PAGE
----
Which of the project results are usable for which aspect of SSD and which are the most relevant for practitioners / politicians and civil servants / administration?
The most relevant results for practitioners, civil servants /administration and decisions makers are:
- The Alpine permafrost monitoring network.
- The inventory of permafrost evidence.
- The APIM.
- The guidelines for consideration of permafrost in risk management.
- The methods sheets / operational approaches for detection and monitoring of slope movements and ground temperature in permafrost areas.
- The recommendations to consider permafrost in drinking water resource management.
These first five results are all relevant for these topics of sustainable spatial development:
- Limitation of natural disaster impacts (taking preventive measures + reducing the vulnerability of settlement structures) –> it is clearly stated that permafrost has to be considered in natural hazard management and regional development. The increased awareness gained thanks to the project on the existence of permafrost and its adverse effects on economic activities is helpful for improving the efficiency and sustainability of infrastructure investments in high mountain areas.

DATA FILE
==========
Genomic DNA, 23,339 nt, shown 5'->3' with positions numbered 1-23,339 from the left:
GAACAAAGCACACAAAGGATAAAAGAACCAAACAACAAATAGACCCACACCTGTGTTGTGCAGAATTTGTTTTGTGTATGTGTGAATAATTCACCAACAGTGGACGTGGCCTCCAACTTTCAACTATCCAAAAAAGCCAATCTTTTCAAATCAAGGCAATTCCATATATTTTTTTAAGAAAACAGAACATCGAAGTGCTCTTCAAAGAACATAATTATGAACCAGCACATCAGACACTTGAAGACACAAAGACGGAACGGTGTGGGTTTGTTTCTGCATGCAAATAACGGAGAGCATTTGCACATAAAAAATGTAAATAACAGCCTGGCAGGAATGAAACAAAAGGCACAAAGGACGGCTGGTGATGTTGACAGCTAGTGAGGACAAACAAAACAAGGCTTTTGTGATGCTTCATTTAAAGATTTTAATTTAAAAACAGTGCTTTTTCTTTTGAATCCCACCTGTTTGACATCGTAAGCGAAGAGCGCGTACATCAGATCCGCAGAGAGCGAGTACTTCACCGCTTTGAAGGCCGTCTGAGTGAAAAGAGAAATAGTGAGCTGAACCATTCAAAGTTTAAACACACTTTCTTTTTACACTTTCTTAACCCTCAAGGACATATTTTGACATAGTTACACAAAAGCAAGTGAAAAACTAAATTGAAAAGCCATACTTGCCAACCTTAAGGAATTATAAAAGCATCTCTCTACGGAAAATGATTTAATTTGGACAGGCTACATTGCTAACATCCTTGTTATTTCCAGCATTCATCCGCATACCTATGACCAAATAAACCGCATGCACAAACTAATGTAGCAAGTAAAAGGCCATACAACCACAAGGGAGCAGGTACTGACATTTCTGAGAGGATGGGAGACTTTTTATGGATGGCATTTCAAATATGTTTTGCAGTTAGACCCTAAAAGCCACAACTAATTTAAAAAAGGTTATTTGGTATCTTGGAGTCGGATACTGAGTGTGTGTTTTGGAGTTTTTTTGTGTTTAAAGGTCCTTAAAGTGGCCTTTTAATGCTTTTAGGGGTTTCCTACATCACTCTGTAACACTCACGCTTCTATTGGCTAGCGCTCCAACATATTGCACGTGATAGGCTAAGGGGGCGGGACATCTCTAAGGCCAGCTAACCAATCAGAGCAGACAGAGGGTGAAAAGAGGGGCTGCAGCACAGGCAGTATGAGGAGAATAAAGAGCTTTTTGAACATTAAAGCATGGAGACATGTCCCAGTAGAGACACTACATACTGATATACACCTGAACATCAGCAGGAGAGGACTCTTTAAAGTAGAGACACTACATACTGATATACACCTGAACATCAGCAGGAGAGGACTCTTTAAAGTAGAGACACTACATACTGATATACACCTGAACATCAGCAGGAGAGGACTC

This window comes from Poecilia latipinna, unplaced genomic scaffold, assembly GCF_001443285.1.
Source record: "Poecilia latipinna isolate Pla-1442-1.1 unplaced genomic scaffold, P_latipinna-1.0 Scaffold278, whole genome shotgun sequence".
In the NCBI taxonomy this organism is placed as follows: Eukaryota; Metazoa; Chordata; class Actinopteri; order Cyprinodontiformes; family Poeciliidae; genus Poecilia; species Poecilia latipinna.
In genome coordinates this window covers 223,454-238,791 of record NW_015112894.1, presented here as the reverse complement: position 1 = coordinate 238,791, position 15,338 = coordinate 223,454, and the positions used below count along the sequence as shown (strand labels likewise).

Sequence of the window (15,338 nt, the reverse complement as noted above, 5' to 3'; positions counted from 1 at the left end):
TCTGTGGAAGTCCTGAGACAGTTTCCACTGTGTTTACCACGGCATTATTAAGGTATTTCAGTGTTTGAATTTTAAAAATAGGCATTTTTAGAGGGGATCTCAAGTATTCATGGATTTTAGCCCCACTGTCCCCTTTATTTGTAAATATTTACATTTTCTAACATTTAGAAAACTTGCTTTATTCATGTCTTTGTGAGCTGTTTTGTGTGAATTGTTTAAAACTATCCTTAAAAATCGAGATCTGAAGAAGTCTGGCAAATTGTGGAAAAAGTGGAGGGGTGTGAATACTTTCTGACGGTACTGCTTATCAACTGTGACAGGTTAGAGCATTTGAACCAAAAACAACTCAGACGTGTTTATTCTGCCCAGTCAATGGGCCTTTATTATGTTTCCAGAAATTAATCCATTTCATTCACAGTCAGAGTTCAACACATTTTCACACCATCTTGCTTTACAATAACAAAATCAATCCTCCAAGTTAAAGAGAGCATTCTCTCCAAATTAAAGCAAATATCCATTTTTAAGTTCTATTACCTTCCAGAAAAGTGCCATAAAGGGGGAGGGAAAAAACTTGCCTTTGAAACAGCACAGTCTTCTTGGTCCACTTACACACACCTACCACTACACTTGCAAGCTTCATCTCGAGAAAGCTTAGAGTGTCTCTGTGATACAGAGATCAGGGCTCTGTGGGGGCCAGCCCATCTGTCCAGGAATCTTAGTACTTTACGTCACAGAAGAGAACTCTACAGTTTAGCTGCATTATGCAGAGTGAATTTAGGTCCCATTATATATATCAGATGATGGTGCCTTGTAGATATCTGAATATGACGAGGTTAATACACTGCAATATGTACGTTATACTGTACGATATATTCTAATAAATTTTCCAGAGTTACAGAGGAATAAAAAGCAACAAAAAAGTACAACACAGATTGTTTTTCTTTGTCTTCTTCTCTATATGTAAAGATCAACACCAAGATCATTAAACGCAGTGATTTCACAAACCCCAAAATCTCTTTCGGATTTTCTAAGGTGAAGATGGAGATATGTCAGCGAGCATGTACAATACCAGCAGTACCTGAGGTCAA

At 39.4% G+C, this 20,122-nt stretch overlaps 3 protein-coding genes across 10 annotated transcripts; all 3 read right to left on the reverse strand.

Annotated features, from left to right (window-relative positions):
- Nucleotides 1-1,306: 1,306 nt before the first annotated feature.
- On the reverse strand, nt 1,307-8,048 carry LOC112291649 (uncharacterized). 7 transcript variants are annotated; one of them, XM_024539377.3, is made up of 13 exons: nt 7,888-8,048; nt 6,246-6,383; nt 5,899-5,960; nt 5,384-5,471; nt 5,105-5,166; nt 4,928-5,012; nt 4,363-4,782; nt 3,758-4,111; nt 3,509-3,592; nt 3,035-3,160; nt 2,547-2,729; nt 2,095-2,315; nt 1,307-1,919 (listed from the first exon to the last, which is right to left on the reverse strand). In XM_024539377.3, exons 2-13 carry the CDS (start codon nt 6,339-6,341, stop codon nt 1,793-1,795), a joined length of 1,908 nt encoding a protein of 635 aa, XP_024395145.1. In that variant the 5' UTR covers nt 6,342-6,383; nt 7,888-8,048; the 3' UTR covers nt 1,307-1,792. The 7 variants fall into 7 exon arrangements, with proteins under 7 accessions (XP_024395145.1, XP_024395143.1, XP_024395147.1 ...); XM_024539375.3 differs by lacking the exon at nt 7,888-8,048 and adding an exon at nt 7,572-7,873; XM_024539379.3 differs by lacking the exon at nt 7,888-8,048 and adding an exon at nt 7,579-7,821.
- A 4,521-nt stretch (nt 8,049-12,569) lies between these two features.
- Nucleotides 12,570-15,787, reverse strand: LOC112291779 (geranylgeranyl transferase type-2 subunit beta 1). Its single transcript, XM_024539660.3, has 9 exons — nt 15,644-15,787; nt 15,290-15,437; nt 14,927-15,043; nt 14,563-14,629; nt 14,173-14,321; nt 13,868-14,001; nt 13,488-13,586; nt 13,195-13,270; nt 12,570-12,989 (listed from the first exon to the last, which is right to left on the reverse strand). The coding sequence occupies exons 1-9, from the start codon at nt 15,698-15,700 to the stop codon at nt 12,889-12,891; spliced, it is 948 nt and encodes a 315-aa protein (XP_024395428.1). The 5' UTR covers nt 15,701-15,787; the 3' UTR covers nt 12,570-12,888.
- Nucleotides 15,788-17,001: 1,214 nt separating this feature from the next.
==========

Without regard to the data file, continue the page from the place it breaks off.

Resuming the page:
- Developing access to information and knowledge –> the creation of a network has allowed to identify and compile existing knowledge about permafrost in the Alps. The diffusion of knowledge in the natural science field is made possible by the (almost) full accessibility to the project results.
- Enhancing and protecting natural resources and natural heritage (use the resources and the territory sparingly and compatibly with the environment) –> economical activities, settlements and infrastructures in high mountain areas should be developed compatibly with the specific characteristics of areas with permafrost because with scenarii of permafrost degradation in the future decades, these areas will be exposed at a much higher risk due to permafrost-related risks.